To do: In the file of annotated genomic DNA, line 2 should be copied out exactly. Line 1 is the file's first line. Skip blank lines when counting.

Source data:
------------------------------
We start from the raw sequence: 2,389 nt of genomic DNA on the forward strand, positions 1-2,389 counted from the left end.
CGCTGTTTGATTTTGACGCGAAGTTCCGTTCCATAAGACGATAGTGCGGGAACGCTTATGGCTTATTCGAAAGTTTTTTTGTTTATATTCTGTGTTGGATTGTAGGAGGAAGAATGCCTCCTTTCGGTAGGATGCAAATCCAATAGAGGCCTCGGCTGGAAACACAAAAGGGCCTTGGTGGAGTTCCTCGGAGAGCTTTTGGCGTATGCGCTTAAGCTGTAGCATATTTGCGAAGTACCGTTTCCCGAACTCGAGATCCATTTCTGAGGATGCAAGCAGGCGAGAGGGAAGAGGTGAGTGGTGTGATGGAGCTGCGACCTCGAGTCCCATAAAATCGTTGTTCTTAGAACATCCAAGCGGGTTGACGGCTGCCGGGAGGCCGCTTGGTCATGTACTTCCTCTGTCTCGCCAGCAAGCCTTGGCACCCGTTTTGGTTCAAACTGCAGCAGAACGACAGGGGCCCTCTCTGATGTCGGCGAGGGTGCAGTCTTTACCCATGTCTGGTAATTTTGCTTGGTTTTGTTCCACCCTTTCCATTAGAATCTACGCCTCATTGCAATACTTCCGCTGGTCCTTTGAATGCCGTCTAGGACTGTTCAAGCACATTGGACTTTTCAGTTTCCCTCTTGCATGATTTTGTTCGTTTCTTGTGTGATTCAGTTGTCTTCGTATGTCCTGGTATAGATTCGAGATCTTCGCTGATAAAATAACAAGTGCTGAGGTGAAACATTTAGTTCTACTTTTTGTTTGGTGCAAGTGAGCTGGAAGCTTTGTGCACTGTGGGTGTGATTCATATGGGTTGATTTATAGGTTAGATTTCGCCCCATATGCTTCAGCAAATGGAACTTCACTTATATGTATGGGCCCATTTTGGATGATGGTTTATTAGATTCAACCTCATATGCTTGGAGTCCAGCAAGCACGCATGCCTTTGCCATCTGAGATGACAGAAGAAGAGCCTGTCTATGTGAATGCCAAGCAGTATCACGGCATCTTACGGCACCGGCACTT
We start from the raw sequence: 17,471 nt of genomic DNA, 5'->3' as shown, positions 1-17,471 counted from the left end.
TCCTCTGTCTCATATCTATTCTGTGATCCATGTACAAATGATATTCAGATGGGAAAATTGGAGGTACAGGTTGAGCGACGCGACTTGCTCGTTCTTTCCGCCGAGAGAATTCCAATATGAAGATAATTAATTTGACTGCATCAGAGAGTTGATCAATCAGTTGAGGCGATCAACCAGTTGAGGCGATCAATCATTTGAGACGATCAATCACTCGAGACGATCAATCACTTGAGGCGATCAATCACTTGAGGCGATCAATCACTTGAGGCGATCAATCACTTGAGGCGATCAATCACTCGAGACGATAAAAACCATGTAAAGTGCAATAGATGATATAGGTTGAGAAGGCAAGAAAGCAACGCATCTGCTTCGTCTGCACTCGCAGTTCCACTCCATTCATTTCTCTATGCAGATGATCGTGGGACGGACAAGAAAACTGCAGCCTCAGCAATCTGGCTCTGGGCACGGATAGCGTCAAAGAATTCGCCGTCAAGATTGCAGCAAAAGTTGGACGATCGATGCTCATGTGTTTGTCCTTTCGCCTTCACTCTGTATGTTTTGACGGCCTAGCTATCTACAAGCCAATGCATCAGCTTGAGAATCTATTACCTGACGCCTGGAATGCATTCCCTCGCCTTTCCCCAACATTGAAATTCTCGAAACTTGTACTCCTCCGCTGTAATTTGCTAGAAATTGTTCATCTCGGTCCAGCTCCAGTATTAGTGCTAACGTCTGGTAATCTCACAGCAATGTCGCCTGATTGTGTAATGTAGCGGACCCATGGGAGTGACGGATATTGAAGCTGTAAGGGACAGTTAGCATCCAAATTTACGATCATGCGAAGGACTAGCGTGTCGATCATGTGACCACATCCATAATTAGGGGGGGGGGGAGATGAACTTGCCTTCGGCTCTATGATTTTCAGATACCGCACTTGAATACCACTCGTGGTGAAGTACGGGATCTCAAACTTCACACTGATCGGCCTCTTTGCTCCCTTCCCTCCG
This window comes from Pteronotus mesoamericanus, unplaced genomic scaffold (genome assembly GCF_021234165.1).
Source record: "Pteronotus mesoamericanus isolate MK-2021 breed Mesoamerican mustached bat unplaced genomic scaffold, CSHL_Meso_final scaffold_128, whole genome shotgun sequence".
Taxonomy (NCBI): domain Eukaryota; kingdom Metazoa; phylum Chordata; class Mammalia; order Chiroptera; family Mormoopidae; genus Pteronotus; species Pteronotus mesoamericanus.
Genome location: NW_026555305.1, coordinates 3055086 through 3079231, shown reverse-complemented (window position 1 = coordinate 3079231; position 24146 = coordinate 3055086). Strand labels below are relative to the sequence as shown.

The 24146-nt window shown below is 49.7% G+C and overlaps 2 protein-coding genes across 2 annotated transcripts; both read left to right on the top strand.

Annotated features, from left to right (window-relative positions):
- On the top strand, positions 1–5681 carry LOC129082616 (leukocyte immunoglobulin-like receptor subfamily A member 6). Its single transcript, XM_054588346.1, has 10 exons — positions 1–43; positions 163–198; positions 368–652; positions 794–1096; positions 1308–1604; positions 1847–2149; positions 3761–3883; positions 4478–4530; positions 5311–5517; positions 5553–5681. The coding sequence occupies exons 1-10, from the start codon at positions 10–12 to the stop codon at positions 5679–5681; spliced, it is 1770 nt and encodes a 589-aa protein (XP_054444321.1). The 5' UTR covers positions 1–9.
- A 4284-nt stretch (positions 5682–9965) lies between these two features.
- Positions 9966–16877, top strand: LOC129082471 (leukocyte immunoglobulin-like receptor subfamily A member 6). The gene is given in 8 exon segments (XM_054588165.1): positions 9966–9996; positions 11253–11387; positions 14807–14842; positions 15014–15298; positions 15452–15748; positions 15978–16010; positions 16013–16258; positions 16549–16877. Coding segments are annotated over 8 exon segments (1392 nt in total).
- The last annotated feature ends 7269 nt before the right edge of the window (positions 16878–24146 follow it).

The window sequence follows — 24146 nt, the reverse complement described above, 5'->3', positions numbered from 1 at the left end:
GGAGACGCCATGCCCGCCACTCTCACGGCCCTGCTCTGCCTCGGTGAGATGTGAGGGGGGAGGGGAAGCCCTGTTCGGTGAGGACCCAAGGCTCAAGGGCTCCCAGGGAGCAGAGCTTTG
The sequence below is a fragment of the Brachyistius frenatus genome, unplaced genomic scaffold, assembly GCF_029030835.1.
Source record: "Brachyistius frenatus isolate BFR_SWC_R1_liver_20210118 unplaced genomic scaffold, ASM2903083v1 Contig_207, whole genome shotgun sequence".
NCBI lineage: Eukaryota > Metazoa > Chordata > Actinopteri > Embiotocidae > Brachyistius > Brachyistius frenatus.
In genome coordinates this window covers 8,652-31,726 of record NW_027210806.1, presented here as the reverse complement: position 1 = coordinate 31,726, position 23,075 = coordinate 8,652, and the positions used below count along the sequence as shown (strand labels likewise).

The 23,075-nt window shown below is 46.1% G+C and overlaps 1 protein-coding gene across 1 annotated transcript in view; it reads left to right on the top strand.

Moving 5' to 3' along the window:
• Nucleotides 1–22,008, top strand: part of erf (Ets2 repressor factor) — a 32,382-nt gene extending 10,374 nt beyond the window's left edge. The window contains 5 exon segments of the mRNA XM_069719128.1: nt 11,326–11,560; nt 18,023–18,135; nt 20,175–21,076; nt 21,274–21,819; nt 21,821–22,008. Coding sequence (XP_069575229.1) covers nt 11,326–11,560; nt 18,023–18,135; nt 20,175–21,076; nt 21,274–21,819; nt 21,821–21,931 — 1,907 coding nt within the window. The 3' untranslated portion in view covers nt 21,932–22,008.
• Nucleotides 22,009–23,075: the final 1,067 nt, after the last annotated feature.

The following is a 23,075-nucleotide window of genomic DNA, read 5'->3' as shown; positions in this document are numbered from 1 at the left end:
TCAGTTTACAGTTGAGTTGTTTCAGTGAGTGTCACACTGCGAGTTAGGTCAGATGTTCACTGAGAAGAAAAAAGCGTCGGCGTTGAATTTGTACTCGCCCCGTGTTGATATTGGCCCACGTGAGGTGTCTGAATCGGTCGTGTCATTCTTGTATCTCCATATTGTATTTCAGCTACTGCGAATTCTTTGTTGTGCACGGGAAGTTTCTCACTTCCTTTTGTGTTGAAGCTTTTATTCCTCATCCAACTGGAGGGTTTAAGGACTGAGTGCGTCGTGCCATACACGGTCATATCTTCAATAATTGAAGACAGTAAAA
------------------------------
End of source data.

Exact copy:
CGCTGTTTGATTTTGACGCGAAGTTCCGTTCCATAAGACGATAGTGCGGGAACGCTTATGGCTTATTCGAAAGTTTTTTTGTTTATATTCTGTGTTGGATTGTAGGAGGAAGAATGCCTCCTTTCGGTAGGATGCAAATCCAATAGAGGCCTCGGCTGGAAACACAAAAGGGCCTTGGTGGAGTTCCTCGGAGAGCTTTTGGCGTATGCGCTTAAGCTGTAGCATATTTGCGAAGTACCGTTTCCCGAACTCGAGATCCATTTCTGAGGATGCAAGCAGGCGAGAGGGAAGAGGTGAGTGGTGTGATGGAGCTGCGACCTCGAGTCCCATAAAATCGTTGTTCTTAGAACATCCAAGCGGGTTGACGGCTGCCGGGAGGCCGCTTGGTCATGTACTTCCTCTGTCTCGCCAGCAAGCCTTGGCACCCGTTTTGGTTCAAACTGCAGCAGAACGACAGGGGCCCTCTCTGATGTCGGCGAGGGTGCAGTCTTTACCCATGTCTGGTAATTTTGCTTGGTTTTGTTCCACCCTTTCCATTAGAATCTACGCCTCATTGCAATACTTCCGCTGGTCCTTTGAATGCCGTCTAGGACTGTTCAAGCACATTGGACTTTTCAGTTTCCCTCTTGCATGATTTTGTTCGTTTCTTGTGTGATTCAGTTGTCTTCGTATGTCCTGGTATAGATTCGAGATCTTCGCTGATAAAATAACAAGTGCTGAGGTGAAACATTTAGTTCTACTTTTTGTTTGGTGCAAGTGAGCTGGAAGCTTTGTGCACTGTGGGTGTGATTCATATGGGTTGATTTATAGGTTAGATTTCGCCCCATATGCTTCAGCAAATGGAACTTCACTTATATGTATGGGCCCATTTTGGATGATGGTTTATTAGATTCAACCTCATATGCTTGGAGTCCAGCAAGCACGCATGCCTTTGCCATCTGAGATGACAGAAGAAGAGCCTGTCTATGTGAATGCCAAGCAGTATCACGGCATCTTACGGCACCGGCACTT